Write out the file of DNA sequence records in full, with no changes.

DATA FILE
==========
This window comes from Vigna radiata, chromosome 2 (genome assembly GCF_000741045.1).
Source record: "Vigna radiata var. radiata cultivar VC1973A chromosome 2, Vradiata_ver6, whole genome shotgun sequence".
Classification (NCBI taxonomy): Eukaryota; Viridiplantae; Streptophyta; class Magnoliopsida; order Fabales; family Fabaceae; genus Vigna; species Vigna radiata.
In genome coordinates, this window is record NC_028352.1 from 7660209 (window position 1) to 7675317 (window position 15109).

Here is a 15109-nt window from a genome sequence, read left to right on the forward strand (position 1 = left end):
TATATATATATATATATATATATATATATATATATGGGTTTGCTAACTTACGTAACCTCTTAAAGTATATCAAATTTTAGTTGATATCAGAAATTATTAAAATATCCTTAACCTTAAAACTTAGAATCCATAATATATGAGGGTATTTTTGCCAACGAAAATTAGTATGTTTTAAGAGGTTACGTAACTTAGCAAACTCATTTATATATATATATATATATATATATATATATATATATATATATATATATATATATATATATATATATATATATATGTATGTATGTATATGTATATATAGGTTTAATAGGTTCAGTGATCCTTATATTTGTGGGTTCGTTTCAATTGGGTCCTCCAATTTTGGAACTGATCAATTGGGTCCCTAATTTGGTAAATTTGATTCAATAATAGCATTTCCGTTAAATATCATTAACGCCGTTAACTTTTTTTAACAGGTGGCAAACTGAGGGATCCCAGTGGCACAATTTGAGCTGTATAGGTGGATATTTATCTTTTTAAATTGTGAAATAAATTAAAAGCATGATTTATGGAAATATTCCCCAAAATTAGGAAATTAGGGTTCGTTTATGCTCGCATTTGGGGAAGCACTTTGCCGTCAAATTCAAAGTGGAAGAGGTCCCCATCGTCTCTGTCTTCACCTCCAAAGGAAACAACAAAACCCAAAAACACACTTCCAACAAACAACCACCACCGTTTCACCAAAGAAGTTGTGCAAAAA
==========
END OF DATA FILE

This window comes from Vigna radiata, chromosome 2 (genome assembly GCF_000741045.1).
Source record: "Vigna radiata var. radiata cultivar VC1973A chromosome 2, Vradiata_ver6, whole genome shotgun sequence".
Classification (NCBI taxonomy): Eukaryota; Viridiplantae; Streptophyta; class Magnoliopsida; order Fabales; family Fabaceae; genus Vigna; species Vigna radiata.
In genome coordinates, this window is record NC_028352.1 from 7660209 (window position 1) to 7675317 (window position 15109).

Here is a 15109-nt window from a genome sequence, read left to right on the forward strand (position 1 = left end):
TATATATATATATATATATATATATATATATATATGGGTTTGCTAACTTACGTAACCTCTTAAAGTATATCAAATTTTAGTTGATATCAGAAATTATTAAAATATCCTTAACCTTAAAACTTAGAATCCATAATATATGAGGGTATTTTTGCCAACGAAAATTAGTATGTTTTAAGAGGTTACGTAACTTAGCAAACTCATTTATATATATATATATATATATATATATATATATATATATATATATATATATATATATATATATATATATATATATGTATGTATGTATATGTATATATAGGTTTAATAGGTTCAGTGATCCTTATATTTGTGGGTTCGTTTCAATTGGGTCCTCCAATTTTGGAACTGATCAATTGGGTCCCTAATTTGGTAAATTTGATTCAATAATAGCATTTCCGTTAAATATCATTAACGCCGTTAACTTTTTTTAACAGGTGGCAAACTGAGGGATCCCAGTGGCACAATTTGAGCTGTATAGGTGGATATTTATCTTTTTAAATTGTGAAATAAATTAAAAGCATGATTTATGGAAATATTCCCCAAAATTAGGAAATTAGGGTTCGTTTATGCTCGCATTTGGGGAAGCACTTTGCCGTCAAATTCAAAGTGGAAGAGGTCCCCATCGTCTCTGTCTTCACCTCCAAAGGAAACAACAAAACCCAAAAACACACTTCCAACAAACAACCACCACCGTTTCACCAAAGAAGTTGTGCAAAAA